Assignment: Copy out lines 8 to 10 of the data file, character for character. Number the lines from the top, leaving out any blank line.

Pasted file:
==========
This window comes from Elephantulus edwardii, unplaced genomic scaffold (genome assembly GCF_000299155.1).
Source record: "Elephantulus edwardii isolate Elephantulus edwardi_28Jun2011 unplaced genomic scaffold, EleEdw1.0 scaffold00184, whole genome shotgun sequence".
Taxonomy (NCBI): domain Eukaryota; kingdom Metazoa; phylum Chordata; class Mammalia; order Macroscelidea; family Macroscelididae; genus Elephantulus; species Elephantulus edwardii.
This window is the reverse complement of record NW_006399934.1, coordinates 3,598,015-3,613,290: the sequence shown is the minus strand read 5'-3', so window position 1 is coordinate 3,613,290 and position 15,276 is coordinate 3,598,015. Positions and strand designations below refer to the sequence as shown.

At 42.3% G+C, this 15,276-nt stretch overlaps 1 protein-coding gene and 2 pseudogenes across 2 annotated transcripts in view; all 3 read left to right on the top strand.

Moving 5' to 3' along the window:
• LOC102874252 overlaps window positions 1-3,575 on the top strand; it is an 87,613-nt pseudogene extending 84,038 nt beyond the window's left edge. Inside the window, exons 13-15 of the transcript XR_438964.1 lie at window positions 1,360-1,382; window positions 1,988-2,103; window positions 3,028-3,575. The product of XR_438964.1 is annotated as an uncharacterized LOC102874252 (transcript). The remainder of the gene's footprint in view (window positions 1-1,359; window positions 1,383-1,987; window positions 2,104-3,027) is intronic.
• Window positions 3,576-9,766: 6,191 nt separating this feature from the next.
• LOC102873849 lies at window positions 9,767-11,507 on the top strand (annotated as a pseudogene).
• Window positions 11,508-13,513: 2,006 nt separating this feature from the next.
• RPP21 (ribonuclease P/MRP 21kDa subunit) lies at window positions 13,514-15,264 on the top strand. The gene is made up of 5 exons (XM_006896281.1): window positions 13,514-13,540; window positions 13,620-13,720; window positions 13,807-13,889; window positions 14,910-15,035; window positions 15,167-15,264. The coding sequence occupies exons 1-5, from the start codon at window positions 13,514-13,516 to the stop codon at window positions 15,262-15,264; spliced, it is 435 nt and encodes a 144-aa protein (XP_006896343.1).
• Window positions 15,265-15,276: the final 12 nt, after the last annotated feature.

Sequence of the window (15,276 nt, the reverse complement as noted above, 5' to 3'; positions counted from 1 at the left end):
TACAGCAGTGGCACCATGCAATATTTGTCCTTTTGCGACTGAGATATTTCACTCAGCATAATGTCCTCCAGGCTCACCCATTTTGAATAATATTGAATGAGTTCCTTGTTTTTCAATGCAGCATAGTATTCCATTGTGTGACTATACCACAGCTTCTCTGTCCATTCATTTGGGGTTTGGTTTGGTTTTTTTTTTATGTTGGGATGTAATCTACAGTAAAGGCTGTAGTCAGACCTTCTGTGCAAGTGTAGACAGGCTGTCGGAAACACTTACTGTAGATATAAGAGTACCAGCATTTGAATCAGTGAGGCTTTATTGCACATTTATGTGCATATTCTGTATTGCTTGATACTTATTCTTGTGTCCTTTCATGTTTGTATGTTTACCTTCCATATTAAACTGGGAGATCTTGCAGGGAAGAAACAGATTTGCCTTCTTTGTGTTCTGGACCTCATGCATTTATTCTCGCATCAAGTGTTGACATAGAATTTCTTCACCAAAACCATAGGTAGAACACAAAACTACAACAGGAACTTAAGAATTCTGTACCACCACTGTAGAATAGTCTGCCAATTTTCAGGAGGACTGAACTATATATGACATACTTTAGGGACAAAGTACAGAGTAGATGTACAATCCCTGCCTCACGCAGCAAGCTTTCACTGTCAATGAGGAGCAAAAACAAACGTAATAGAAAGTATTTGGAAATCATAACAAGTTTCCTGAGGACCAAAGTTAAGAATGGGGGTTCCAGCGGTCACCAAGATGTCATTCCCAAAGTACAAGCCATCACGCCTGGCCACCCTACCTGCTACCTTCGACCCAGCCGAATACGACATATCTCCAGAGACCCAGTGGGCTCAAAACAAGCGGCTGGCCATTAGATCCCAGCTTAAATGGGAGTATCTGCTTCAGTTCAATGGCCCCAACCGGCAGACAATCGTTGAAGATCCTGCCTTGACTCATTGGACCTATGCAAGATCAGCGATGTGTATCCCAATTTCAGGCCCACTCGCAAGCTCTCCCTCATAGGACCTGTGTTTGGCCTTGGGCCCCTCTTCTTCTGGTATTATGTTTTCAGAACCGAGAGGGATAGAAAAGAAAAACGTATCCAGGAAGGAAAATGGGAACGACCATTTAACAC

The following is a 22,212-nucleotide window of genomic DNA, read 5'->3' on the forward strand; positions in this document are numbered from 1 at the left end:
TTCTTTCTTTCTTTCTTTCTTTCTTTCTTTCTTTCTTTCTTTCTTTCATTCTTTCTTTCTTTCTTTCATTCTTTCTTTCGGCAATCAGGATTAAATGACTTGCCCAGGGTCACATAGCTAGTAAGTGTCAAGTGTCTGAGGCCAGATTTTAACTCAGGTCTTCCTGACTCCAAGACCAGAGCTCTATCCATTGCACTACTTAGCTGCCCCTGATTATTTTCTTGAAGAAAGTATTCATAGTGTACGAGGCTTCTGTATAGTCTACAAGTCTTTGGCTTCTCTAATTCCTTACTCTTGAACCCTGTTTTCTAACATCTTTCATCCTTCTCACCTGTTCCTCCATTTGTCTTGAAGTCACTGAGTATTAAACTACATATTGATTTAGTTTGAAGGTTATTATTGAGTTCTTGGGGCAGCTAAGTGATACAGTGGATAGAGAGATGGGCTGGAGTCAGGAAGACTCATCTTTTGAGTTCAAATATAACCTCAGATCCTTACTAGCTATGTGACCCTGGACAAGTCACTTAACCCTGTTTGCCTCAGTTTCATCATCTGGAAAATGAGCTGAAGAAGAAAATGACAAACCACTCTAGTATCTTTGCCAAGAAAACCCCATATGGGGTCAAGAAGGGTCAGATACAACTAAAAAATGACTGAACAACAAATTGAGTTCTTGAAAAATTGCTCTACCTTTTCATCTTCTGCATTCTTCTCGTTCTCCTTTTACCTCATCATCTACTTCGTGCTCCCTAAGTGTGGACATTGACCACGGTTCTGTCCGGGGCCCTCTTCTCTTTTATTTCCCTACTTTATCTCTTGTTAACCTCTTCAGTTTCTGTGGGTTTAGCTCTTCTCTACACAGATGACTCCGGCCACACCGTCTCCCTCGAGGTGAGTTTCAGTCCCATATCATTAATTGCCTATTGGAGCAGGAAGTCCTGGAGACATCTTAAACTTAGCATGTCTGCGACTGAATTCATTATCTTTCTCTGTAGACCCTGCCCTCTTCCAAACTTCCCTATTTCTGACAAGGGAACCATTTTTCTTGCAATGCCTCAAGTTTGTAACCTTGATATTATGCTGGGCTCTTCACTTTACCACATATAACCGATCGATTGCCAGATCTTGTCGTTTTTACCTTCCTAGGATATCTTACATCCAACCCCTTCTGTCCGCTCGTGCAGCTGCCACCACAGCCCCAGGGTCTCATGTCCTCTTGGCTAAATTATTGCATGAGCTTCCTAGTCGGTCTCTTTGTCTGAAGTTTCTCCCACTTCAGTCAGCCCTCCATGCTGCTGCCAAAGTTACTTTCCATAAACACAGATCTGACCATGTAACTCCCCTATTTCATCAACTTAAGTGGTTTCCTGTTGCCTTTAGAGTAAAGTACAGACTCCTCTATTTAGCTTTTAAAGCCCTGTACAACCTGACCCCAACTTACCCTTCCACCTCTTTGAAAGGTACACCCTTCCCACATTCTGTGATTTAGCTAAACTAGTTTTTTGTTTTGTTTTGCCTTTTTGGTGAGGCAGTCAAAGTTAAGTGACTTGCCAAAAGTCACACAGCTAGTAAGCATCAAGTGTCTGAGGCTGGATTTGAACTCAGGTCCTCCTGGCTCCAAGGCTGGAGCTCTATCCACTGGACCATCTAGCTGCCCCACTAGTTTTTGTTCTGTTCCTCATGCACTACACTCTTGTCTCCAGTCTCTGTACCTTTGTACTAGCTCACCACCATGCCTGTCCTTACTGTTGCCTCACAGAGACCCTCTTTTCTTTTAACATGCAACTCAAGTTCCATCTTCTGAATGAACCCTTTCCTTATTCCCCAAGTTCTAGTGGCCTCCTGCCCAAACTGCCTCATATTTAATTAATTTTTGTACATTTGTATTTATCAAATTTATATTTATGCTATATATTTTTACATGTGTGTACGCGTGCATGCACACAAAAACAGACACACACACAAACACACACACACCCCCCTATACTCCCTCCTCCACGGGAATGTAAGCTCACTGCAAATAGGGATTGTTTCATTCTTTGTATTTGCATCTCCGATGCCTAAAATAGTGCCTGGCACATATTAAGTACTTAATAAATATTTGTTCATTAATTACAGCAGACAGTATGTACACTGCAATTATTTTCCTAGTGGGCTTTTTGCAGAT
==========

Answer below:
• Window positions 3,576-9,766: 6,191 nt separating this feature from the next.
• LOC102873849 lies at window positions 9,767-11,507 on the top strand (annotated as a pseudogene).
• Window positions 11,508-13,513: 2,006 nt separating this feature from the next.